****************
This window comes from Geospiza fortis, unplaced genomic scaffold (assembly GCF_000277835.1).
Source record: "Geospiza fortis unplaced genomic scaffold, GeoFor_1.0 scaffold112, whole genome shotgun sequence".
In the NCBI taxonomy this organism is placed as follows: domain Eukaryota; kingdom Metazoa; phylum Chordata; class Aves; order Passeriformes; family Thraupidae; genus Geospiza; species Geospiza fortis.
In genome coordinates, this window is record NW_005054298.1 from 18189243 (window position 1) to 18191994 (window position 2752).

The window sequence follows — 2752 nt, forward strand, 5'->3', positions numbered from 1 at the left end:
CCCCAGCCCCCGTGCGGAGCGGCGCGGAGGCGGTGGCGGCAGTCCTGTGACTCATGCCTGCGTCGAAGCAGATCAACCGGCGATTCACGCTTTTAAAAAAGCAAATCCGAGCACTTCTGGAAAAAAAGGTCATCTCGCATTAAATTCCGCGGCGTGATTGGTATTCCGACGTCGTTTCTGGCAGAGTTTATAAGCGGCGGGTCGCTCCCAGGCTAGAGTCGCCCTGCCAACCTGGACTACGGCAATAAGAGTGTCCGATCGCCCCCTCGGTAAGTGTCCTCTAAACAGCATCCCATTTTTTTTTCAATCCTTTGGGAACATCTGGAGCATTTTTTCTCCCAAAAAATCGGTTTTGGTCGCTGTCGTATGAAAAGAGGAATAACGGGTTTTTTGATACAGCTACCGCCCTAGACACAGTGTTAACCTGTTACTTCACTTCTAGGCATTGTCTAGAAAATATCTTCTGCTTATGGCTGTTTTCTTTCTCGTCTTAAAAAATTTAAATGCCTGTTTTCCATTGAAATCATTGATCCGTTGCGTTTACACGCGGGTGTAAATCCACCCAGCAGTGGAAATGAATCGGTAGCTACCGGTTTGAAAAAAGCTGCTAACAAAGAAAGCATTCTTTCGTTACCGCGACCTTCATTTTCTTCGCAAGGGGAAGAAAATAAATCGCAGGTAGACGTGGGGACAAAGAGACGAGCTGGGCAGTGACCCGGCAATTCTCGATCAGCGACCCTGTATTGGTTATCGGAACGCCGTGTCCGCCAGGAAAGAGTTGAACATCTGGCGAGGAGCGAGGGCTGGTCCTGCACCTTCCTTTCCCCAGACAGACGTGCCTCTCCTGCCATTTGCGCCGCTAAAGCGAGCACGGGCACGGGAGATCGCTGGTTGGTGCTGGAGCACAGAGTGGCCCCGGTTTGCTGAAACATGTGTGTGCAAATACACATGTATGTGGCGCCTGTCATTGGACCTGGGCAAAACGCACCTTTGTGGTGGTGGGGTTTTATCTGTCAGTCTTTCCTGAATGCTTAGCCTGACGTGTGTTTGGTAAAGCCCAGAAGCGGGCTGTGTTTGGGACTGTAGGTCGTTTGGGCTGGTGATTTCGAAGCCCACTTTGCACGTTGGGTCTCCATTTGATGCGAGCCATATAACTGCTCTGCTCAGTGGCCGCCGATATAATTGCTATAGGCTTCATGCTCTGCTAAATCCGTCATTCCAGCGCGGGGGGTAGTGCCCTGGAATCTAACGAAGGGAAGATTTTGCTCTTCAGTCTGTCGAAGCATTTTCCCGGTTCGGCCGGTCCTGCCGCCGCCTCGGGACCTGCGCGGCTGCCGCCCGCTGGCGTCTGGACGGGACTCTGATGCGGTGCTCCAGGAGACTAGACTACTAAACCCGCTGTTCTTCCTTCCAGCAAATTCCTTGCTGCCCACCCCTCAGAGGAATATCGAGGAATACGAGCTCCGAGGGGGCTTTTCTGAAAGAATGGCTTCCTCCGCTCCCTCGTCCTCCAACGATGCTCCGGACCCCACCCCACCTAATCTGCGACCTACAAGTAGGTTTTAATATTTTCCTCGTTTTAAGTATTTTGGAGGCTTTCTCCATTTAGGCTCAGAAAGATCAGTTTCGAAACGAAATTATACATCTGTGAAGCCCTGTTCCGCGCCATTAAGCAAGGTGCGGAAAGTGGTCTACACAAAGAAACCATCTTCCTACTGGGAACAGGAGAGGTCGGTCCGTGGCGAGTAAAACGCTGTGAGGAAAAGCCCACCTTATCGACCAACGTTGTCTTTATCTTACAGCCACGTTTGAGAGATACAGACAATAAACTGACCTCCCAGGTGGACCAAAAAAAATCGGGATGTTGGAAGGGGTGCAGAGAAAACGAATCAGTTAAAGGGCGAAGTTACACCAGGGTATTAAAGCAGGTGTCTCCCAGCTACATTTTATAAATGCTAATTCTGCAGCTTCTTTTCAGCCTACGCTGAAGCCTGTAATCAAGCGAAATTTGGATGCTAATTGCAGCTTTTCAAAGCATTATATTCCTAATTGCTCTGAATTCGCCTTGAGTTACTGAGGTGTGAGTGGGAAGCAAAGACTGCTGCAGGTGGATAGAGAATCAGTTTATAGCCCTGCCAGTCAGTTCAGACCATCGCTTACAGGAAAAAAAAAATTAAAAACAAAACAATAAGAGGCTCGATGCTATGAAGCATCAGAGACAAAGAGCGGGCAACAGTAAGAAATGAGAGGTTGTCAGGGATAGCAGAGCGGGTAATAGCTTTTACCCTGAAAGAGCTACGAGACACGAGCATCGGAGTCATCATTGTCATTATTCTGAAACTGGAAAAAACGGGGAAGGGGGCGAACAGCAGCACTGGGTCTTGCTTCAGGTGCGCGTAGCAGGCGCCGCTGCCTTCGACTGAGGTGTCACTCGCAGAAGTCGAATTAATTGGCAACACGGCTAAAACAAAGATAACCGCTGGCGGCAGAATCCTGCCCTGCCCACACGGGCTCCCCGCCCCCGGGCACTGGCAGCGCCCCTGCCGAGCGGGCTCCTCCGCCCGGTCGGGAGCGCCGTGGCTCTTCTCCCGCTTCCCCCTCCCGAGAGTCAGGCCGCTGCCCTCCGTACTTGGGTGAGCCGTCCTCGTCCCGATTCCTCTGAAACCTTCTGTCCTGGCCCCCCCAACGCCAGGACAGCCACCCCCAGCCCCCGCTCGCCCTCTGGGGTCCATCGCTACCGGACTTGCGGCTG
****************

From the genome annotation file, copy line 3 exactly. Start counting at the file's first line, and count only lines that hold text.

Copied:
In the NCBI taxonomy this organism is placed as follows: domain Eukaryota; kingdom Metazoa; phylum Chordata; class Aves; order Passeriformes; family Thraupidae; genus Geospiza; species Geospiza fortis.